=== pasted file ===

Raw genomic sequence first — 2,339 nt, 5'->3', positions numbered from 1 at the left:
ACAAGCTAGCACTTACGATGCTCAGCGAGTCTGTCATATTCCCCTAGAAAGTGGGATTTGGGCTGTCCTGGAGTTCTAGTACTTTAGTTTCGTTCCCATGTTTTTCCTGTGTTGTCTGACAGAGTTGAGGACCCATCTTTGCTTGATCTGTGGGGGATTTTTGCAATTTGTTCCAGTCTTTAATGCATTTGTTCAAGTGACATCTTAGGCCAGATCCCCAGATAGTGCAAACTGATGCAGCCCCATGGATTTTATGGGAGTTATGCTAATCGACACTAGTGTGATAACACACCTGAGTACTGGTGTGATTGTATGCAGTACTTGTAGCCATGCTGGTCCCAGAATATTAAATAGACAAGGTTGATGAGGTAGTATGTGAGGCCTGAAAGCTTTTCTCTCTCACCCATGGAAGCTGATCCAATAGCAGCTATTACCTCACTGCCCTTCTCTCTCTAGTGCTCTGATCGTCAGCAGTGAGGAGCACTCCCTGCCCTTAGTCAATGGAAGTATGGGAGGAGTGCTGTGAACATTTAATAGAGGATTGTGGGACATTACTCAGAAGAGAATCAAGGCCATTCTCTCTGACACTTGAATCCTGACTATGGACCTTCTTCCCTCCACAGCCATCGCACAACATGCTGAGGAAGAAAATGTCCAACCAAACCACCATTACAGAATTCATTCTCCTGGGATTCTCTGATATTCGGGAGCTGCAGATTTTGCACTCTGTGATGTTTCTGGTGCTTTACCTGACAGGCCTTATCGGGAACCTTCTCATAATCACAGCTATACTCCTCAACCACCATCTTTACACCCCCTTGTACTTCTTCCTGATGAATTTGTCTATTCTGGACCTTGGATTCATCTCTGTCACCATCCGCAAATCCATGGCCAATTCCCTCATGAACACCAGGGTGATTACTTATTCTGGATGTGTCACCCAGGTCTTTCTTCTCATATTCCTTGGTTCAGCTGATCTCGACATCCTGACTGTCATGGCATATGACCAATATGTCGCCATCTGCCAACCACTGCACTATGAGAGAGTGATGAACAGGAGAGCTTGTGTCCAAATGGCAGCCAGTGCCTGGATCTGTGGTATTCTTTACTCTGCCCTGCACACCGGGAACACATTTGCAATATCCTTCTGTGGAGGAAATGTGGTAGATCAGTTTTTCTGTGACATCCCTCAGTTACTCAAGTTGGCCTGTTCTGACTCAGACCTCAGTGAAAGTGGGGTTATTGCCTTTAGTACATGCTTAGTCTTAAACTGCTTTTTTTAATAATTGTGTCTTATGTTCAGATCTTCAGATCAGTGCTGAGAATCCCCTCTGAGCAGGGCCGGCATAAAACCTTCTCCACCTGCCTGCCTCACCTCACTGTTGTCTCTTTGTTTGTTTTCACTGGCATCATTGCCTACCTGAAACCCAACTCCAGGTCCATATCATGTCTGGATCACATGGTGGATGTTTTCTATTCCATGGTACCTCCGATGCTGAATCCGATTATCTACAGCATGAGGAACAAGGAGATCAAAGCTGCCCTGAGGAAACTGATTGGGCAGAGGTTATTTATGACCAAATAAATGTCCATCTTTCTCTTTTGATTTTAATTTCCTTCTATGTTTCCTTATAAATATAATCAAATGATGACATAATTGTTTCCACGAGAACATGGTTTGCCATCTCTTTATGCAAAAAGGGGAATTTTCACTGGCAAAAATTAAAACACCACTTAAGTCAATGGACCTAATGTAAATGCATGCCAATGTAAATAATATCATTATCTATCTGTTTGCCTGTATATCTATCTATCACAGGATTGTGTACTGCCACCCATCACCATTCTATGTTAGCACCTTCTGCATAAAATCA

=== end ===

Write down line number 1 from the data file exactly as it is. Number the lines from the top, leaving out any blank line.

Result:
Raw genomic sequence first — 2,339 nt, 5'->3', positions numbered from 1 at the left: